Beginning Jan.1, 2020, Florida drivers who are caught texting and driving will get a ticket. Until then, drivers who have been caught using their phone just received a warning. On July 1, 2019, texting while driving became a primary offense in Florida. Before that, texting while driving was a secondary offense; that is, you could only be cited for texting if you are pulled over for another primary violation such as speeding.
The new law also includes a section that states drivers must use hands-free methods to be on their phone in school zones and construction areas. Enforcement in these zones started Oct. 1, 2019.
Drivers may still use hands-free methods to operate their cell phone for communication or GPS services. Texting or using your phone while at a stop sign or traffic light stop is allowed.
Florida isn’t the only state to make texting a primary offense. Laws making texting while driving a primary offense are present in 48 states, Washington D.C., Puerto Rico, Guam and the U.S. Virgin Islands. The only states where it’s still a secondary offense are Nebraska, Ohio and South Dakota. Maintaining a clean driving record ensures your auto insurance rates stay low.
Distracted driving is any activity that takes away your attention from driving, which includes talking or texting on your phone, eating or drinking in the car, and playing with the navigation or stereo. And it’s not just teen drivers who are at fault here.
Studies show that reading or sending a text while driving can take your eyes off the road for as long as five seconds. The latest data from The Florida Department of Highway Safety and Motor Vehicles (FLHSMV) found that in 2017 there were 2,921 crashes with fatalities.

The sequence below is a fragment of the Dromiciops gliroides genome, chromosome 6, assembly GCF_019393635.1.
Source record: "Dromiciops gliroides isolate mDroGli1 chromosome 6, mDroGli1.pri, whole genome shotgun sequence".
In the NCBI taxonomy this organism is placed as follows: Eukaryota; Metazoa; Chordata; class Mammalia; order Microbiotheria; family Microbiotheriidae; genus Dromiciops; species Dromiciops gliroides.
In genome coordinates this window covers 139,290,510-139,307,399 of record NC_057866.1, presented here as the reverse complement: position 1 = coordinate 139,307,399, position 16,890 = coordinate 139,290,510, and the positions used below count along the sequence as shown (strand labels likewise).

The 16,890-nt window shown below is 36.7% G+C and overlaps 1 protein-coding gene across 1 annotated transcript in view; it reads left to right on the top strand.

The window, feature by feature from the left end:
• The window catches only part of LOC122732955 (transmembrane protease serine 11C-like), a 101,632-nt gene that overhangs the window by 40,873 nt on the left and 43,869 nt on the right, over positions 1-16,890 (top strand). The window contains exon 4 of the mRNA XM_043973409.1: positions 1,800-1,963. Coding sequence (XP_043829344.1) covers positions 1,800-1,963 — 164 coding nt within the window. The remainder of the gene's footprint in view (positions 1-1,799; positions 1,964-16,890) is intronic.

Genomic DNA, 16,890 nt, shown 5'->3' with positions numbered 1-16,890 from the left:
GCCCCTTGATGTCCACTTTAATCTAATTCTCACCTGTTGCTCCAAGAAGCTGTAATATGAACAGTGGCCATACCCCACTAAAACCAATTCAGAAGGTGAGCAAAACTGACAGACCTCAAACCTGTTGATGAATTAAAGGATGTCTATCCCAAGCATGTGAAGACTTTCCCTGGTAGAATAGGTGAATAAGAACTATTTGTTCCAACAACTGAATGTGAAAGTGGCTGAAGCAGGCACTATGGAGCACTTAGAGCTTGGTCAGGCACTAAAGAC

Of those, there were 234 fatal crashes caused by distracted drivers.
The latest Traffic Safety Culture Index from AAA presented drivers with various distracted driving activities and asked, “How dangerous do you feel the following driving behaviors are?” Almost 79% of the respondents said they felt reading the phone while driving was extremely dangerous. That’s similar to the 78% that felt drinking enough alcohol to put you over the legal limit was extremely dangerous.
The new Florida distracted driving law took effect July 1, 2019, but only warnings have been given so far. Beginning Jan. 1, 2020, officers can begin writing citations.
If you get pulled over for texting texting while driving, the offense will result in a $30 fine. Get pulled over again and that fine doubles to $60. Court costs and fees will also apply, and points will be added to your driver’s license.
But it’s not just distracted driving and car accidents that are on the rise these days. So is your car insurance. The National Association of Insurance Commissioners (NAIC) notes that auto insurance premiums have increased 16% nationally since 2011.
Zendrive, a traffic and driving analytics company, released their third annual Distracted Driving Study and found most drivers are “phone addicts.” These super phone-users admit to ignoring the road 28% of the time they’re driving.
If you are involved in a car accident - even if it’s not a result of distracted driving - you may find your premium jump. One car insurance providers’s website notes that “an at-fault accident can increase your rate by an average of 41% countrywide.” Ouch!
To help encourage safe driving, many car insurance companies offer good-driver discounts along with several other auto insurance discounts.
Avoid sending that “BRB” text and keep your driving record clean. Staying accident-free on the road can earn you serious discounts on your premium.
Even if you were involved in an accident while distracted driving, you may get lucky. Many insurance companies offer accident forgiveness to those involved in an accident for the first time, or for the first time after several years.
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